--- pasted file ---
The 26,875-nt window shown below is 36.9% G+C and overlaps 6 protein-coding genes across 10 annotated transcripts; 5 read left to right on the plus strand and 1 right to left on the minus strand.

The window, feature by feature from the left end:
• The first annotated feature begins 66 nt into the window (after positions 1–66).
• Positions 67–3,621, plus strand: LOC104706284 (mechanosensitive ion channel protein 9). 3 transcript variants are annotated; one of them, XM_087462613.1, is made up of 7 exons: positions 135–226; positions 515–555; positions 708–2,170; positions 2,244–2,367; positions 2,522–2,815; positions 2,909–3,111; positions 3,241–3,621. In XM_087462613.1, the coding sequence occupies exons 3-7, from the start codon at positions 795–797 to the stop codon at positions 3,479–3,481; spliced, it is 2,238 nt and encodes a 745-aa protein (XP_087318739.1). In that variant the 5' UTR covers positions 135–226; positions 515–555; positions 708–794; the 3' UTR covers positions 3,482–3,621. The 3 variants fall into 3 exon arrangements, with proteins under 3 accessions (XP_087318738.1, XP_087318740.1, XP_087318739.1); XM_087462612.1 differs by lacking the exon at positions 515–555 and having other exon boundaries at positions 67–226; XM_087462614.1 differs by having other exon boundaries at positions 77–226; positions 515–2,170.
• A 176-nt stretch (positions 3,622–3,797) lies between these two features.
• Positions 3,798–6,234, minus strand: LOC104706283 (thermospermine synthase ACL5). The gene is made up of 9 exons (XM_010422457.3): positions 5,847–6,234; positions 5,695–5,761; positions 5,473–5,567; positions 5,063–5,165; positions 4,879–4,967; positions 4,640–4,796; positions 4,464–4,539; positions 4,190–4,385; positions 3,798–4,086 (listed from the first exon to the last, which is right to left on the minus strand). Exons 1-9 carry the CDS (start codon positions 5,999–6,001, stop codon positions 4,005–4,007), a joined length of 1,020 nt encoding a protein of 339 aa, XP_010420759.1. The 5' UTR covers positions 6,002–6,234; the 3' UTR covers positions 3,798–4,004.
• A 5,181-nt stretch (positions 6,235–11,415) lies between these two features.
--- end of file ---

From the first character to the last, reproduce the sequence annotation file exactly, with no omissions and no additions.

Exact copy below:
The 26,875-nt window shown below is 36.9% G+C and overlaps 6 protein-coding genes across 10 annotated transcripts; 5 read left to right on the plus strand and 1 right to left on the minus strand.

The window, feature by feature from the left end:
• The first annotated feature begins 66 nt into the window (after positions 1–66).
• Positions 67–3,621, plus strand: LOC104706284 (mechanosensitive ion channel protein 9). 3 transcript variants are annotated; one of them, XM_087462613.1, is made up of 7 exons: positions 135–226; positions 515–555; positions 708–2,170; positions 2,244–2,367; positions 2,522–2,815; positions 2,909–3,111; positions 3,241–3,621. In XM_087462613.1, the coding sequence occupies exons 3-7, from the start codon at positions 795–797 to the stop codon at positions 3,479–3,481; spliced, it is 2,238 nt and encodes a 745-aa protein (XP_087318739.1). In that variant the 5' UTR covers positions 135–226; positions 515–555; positions 708–794; the 3' UTR covers positions 3,482–3,621. The 3 variants fall into 3 exon arrangements, with proteins under 3 accessions (XP_087318738.1, XP_087318740.1, XP_087318739.1); XM_087462612.1 differs by lacking the exon at positions 515–555 and having other exon boundaries at positions 67–226; XM_087462614.1 differs by having other exon boundaries at positions 77–226; positions 515–2,170.
• A 176-nt stretch (positions 3,622–3,797) lies between these two features.
• Positions 3,798–6,234, minus strand: LOC104706283 (thermospermine synthase ACL5). The gene is made up of 9 exons (XM_010422457.3): positions 5,847–6,234; positions 5,695–5,761; positions 5,473–5,567; positions 5,063–5,165; positions 4,879–4,967; positions 4,640–4,796; positions 4,464–4,539; positions 4,190–4,385; positions 3,798–4,086 (listed from the first exon to the last, which is right to left on the minus strand). Exons 1-9 carry the CDS (start codon positions 5,999–6,001, stop codon positions 4,005–4,007), a joined length of 1,020 nt encoding a protein of 339 aa, XP_010420759.1. The 5' UTR covers positions 6,002–6,234; the 3' UTR covers positions 3,798–4,004.
• A 5,181-nt stretch (positions 6,235–11,415) lies between these two features.